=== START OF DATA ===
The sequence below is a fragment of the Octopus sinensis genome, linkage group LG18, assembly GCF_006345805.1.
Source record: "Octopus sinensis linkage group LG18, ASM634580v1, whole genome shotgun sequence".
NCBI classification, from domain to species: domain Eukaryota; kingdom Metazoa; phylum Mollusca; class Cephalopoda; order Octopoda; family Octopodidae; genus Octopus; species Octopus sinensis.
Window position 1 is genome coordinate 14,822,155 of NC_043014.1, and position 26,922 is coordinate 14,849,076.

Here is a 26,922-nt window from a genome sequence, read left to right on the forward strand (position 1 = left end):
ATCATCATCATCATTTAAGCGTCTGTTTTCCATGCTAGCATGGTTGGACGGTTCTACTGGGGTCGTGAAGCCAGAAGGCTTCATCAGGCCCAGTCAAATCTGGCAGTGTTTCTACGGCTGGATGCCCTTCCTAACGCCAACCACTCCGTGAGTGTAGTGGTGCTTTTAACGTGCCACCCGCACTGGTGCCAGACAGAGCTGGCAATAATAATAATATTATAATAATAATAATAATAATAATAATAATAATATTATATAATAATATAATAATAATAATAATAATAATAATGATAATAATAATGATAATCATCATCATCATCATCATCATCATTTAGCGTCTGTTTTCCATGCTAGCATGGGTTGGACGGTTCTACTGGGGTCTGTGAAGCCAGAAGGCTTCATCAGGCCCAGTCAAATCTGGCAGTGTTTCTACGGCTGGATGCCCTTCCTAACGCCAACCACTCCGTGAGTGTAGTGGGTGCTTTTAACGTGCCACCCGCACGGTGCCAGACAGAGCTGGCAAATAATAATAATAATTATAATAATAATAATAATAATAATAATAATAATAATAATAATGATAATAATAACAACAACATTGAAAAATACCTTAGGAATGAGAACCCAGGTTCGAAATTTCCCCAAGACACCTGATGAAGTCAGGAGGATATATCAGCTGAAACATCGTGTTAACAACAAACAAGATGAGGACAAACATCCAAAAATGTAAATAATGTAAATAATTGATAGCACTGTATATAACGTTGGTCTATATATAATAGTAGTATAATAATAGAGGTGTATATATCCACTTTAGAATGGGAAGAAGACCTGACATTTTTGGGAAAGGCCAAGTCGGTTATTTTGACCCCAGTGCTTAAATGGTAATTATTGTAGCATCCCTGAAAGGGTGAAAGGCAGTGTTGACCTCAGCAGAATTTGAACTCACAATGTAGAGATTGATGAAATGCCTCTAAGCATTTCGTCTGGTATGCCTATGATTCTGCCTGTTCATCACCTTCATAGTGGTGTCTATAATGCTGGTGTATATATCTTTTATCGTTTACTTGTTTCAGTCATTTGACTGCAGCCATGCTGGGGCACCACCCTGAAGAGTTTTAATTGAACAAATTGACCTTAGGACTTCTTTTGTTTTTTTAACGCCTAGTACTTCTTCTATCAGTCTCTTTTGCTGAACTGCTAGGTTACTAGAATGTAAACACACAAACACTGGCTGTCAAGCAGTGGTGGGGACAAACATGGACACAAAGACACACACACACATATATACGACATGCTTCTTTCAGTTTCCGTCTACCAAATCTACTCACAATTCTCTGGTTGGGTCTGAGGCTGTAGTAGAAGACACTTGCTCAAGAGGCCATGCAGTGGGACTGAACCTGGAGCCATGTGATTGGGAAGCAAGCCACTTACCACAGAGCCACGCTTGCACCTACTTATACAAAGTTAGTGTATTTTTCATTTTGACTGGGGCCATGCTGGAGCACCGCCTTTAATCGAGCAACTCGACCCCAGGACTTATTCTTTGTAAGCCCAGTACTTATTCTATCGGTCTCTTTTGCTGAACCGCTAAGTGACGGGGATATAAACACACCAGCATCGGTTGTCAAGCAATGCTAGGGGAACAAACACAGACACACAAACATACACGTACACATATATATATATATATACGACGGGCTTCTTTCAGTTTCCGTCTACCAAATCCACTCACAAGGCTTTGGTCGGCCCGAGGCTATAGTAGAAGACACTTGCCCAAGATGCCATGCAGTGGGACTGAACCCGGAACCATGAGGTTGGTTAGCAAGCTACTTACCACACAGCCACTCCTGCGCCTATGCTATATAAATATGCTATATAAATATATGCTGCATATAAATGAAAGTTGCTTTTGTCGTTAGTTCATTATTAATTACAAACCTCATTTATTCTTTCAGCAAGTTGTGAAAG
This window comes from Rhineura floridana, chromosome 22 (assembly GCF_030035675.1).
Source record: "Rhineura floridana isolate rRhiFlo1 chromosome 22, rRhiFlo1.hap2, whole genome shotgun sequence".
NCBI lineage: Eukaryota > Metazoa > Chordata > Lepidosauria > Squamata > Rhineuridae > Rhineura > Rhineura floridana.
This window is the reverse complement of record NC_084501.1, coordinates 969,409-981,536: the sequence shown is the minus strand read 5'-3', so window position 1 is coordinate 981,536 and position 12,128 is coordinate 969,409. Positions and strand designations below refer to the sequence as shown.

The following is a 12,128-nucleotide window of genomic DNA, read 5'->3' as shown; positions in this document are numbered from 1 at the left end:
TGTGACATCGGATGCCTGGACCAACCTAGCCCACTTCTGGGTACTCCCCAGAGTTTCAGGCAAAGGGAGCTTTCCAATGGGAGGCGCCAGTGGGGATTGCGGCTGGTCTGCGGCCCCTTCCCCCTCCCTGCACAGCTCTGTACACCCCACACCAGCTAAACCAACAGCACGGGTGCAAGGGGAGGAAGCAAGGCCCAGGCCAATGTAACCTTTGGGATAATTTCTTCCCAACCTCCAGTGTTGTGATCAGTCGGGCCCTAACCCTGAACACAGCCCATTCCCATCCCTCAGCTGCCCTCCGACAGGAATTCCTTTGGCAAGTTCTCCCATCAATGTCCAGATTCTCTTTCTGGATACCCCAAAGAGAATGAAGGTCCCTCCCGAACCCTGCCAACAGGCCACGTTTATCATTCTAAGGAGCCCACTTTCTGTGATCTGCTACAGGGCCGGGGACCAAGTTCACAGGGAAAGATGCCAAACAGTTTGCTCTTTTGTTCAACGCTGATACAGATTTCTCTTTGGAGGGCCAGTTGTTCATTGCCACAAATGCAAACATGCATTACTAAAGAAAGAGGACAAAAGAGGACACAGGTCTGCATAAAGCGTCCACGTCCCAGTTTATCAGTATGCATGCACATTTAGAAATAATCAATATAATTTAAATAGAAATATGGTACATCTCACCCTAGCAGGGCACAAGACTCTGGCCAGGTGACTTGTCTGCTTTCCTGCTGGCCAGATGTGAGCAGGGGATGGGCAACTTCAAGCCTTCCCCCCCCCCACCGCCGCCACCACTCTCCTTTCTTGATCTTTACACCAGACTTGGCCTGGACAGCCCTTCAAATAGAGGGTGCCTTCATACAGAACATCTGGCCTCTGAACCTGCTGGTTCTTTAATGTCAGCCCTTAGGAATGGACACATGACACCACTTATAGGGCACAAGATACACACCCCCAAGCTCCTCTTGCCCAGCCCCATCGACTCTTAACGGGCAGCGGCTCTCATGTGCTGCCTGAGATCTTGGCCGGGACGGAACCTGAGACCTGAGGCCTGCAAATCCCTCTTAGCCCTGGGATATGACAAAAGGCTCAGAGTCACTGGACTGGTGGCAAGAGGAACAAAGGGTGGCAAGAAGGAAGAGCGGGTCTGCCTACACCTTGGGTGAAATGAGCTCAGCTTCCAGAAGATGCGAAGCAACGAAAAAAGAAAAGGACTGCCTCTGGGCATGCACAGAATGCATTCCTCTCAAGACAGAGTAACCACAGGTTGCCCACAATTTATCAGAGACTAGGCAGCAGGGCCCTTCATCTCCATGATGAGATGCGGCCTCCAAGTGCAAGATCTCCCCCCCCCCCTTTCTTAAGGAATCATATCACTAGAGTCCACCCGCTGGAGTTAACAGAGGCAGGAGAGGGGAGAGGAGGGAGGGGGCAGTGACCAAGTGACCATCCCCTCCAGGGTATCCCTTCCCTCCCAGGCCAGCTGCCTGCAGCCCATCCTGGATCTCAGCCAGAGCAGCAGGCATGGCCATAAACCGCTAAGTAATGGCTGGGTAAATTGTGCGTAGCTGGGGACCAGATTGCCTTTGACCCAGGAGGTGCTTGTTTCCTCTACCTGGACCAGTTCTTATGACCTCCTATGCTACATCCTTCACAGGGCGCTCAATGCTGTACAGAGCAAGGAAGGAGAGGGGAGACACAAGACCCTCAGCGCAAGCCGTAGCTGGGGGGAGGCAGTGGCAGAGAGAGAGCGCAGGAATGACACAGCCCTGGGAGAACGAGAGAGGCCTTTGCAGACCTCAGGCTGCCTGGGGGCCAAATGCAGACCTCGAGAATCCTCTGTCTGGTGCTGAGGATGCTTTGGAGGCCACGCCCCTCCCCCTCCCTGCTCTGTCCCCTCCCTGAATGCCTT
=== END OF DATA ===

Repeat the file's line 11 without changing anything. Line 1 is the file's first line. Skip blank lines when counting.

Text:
The following is a 12,128-nucleotide window of genomic DNA, read 5'->3' as shown; positions in this document are numbered from 1 at the left end: